The study of theatre is of great value to psychologists because it is a vital part of life. This thoroughly revised and updated second edition provides a unique and up--to--date analysis of what psychology has to offer for actors, musicians, singers and dancers. It makes suggestions about how the particular stresses that performers are under can be managed. Newly provided examples, or Spotlights, give focused explanations of interesting topics that are self--contained within the text. Drawing on numerous practical examples from the arts as well as scientific and clinical research, this book has proven to be an invaluable resource for student, professional and amateur alike. Modern psychology has much to offer performing artists in terms of understanding themselves and optimizing their art: it examines the unique two--way relationship between audience and performer, describes the way in which emotions are communicated to an audience by non--verbal processes such as posture and facial expression, and explains the instinctual origins of the impulse to perform. Dr Glenn Wilson PhD, FBPS, CPsychol is Senior Lecturer in Psychology at the Institute of Psychiatry, University of London, and has previously held visiting professorships at Stanford University, San Francisco State and the University of Nevada, Reno. He trained as a baritone at the Guildhall School of Music, and now is an established stage director and opera singer who makes frequent appearances on British TV. He has published several papers on psychology as applied to the performing arts, and in London in 1990 and 1993 organized the first and second international conferences on Psychology and the Performing Arts.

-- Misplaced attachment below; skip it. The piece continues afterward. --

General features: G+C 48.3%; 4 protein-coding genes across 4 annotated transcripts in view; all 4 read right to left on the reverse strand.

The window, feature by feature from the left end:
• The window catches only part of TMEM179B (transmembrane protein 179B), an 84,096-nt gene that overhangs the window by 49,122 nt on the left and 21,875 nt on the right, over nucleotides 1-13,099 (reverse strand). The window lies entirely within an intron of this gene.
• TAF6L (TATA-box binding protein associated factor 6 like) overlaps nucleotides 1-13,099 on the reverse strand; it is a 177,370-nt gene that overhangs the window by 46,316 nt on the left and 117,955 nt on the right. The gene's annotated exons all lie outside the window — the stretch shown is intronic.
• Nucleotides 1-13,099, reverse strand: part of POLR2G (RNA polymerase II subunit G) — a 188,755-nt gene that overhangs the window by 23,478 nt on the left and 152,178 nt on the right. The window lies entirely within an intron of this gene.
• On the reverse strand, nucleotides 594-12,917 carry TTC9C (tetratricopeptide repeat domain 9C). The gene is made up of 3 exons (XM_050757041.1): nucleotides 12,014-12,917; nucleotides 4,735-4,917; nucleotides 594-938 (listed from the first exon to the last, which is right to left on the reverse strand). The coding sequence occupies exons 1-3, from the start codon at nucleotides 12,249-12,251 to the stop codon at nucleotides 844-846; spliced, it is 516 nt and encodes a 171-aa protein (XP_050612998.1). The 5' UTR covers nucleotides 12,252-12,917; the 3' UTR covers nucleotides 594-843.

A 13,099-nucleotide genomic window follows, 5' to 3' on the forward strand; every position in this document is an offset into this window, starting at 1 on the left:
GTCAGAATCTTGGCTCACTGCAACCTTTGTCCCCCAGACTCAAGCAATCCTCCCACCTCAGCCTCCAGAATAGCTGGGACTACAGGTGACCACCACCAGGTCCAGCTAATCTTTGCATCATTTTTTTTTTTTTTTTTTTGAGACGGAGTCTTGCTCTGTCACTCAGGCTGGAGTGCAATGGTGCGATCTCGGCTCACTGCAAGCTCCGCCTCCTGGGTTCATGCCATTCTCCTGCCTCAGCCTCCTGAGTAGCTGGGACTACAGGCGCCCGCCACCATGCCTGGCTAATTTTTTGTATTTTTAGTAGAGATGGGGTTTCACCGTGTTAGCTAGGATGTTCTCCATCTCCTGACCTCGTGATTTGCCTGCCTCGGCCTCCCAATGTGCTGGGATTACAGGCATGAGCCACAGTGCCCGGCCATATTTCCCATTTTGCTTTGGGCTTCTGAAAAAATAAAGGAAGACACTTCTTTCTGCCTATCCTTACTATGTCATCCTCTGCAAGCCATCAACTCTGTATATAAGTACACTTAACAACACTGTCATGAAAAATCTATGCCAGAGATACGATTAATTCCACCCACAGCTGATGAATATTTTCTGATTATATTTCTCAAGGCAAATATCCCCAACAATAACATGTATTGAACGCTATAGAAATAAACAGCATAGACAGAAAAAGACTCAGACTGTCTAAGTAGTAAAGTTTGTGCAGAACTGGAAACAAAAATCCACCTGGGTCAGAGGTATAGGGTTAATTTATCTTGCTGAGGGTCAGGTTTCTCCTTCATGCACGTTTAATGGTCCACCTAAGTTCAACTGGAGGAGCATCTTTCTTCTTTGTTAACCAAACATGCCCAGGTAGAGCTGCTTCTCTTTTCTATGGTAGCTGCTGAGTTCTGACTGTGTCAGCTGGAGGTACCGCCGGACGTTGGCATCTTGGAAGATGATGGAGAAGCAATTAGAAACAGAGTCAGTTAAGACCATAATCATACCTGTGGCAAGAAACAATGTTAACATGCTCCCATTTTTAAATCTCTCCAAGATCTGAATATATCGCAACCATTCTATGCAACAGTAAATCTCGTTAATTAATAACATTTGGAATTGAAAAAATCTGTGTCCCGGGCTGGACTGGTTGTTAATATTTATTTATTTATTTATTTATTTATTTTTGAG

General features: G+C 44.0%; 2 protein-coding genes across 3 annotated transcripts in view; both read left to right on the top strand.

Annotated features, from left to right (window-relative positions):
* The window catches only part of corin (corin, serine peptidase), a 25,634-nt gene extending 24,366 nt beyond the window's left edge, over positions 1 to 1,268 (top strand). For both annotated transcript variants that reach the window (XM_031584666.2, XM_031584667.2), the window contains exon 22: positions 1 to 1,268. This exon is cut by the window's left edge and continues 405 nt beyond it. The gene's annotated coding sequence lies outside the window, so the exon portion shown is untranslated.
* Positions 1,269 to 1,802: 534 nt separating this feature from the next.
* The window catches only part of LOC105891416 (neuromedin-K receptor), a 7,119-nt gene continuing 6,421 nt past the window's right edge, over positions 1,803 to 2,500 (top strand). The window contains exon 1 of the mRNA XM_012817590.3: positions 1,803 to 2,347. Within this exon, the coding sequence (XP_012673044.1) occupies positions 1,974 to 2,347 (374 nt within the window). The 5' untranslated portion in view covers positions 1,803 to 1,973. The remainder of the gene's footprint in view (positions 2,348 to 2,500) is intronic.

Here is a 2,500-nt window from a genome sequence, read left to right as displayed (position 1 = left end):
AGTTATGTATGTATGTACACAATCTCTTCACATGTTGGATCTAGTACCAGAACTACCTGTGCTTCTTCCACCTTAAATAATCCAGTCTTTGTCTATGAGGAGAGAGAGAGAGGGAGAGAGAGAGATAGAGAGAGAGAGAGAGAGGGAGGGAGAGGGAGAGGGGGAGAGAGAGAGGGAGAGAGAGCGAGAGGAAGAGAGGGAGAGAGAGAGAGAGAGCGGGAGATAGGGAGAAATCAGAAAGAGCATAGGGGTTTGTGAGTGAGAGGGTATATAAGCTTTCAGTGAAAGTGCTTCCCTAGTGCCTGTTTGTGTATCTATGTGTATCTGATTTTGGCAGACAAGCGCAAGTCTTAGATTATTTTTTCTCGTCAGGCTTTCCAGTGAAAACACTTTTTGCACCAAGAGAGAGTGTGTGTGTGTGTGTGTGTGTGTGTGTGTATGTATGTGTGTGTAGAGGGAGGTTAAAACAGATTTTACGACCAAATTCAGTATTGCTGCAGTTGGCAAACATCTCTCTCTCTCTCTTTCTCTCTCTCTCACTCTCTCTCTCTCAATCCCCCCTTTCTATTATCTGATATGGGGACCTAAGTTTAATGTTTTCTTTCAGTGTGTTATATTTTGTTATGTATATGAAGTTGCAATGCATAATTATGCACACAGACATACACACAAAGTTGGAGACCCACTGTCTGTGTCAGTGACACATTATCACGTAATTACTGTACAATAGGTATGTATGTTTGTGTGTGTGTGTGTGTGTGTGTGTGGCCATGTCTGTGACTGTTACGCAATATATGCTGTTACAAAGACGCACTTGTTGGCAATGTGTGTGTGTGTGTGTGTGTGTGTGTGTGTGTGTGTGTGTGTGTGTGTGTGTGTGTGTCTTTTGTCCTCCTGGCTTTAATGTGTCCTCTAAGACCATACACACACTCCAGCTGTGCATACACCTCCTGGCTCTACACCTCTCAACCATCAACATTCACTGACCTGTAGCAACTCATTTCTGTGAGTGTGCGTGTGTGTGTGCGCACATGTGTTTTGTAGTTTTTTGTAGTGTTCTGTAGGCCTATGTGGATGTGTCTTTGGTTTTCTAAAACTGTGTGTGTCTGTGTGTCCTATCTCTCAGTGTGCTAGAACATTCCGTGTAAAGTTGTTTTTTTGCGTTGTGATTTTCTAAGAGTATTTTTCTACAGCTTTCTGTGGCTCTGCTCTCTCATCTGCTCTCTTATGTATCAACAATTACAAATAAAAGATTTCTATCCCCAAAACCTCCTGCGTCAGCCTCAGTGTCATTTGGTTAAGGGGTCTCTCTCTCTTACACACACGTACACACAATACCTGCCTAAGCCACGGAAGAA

'Audience Participation in Theatre' asks that we consider the practices that facilitate audience participation on equal terms with other elements of the theatre maker's art. It offers a theoretical basis for this new approach, illustrated by examples from diverse participatory performances.